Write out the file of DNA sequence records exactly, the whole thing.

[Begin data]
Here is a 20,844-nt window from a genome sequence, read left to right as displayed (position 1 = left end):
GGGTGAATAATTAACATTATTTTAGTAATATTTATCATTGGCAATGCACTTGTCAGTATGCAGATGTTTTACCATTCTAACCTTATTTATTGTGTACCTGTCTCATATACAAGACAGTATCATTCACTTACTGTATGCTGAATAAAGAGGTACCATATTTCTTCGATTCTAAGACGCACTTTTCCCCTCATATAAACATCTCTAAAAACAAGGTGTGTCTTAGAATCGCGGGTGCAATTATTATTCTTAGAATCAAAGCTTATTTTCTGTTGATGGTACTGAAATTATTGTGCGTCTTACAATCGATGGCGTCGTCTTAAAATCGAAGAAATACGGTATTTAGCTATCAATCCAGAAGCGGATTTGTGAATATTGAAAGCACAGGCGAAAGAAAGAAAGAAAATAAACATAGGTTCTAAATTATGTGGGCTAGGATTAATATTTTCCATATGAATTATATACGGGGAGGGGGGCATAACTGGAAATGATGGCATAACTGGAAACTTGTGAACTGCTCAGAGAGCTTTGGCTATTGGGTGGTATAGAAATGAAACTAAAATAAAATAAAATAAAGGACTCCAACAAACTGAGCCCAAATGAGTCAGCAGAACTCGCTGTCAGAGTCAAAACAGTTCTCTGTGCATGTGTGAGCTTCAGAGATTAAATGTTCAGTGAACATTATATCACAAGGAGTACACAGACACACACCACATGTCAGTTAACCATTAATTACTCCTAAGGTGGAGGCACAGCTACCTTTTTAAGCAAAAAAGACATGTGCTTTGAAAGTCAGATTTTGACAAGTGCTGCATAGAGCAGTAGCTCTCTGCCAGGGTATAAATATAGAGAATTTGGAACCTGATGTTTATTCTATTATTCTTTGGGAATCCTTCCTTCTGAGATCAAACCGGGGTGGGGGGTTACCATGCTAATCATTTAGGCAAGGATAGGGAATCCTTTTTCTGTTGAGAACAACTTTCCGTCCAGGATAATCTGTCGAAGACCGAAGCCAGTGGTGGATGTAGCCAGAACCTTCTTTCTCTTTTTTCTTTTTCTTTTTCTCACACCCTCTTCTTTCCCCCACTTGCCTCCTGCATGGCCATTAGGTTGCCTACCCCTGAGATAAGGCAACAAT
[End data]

Here is a 20,844-nt window from a genome sequence, read left to right as displayed (position 1 = left end):
GGGTGAATAATTAACATTATTTTAGTAATATTTATCATTGGCAATGCACTTGTCAGTATGCAGATGTTTTACCATTCTAACCTTATTTATTGTGTACCTGTCTCATATACAAGACAGTATCATTCACTTACTGTATGCTGAATAAAGAGGTACCATATTTCTTCGATTCTAAGACGCACTTTTCCCCTCATATAAACATCTCTAAAAACAAGGTGTGTCTTAGAATCGCGGGTGCAATTATTATTCTTAGAATCAAAGCTTATTTTCTGTTGATGGTACTGAAATTATTGTGCGTCTTACAATCGATGGCGTCGTCTTAAAATCGAAGAAATACGGTATTTAGCTATCAATCCAGAAGCGGATTTGTGAATATTGAAAGCACAGGCGAAAGAAAGAAAGAAAATAAACATAGGTTCTAAATTATGTGGGCTAGGATTAATATTTTCCATATGAATTATATACGGGGAGGGGGGCATAACTGGAAATGATGGCATAACTGGAAACTTGTGAACTGCTCAGAGAGCTTTGGCTATTGGGTGGTATAGAAATGAAACTAAAATAAAATAAAATAAAGGACTCCAACAAACTGAGCCCAAATGAGTCAGCAGAACTCGCTGTCAGAGTCAAAACAGTTCTCTGTGCATGTGTGAGCTTCAGAGATTAAATGTTCAGTGAACATTATATCACAAGGAGTACACAGACACACACCACATGTCAGTTAACCATTAATTACTCCTAAGGTGGAGGCACAGCTACCTTTTTAAGCAAAAAAGACATGTGCTTTGAAAGTCAGATTTTGACAAGTGCTGCATAGAGCAGTAGCTCTCTGCCAGGGTATAAATATAGAGAATTTGGAACCTGATGTTTATTCTATTATTCTTTGGGAATCCTTCCTTCTGAGATCAAACCGGGGTGGGGGGTTACCATGCTAATCATTTAGGCAAGGATAGGGAATCCTTTTTCTGTTGAGAACAACTTTCCGTCCAGGATAATCTGTCGAAGACCGAAGCCAGTGGTGGATGTAGCCAGAACCTTCTTTCTCTTTTTTCTTTTTCTTTTTCTCACACCCTCTTCTTTCCCCCACTTGCCTCCTGCATGGCCATTAGGTTGCCTACCCCTGAGATAAGGCAACAAT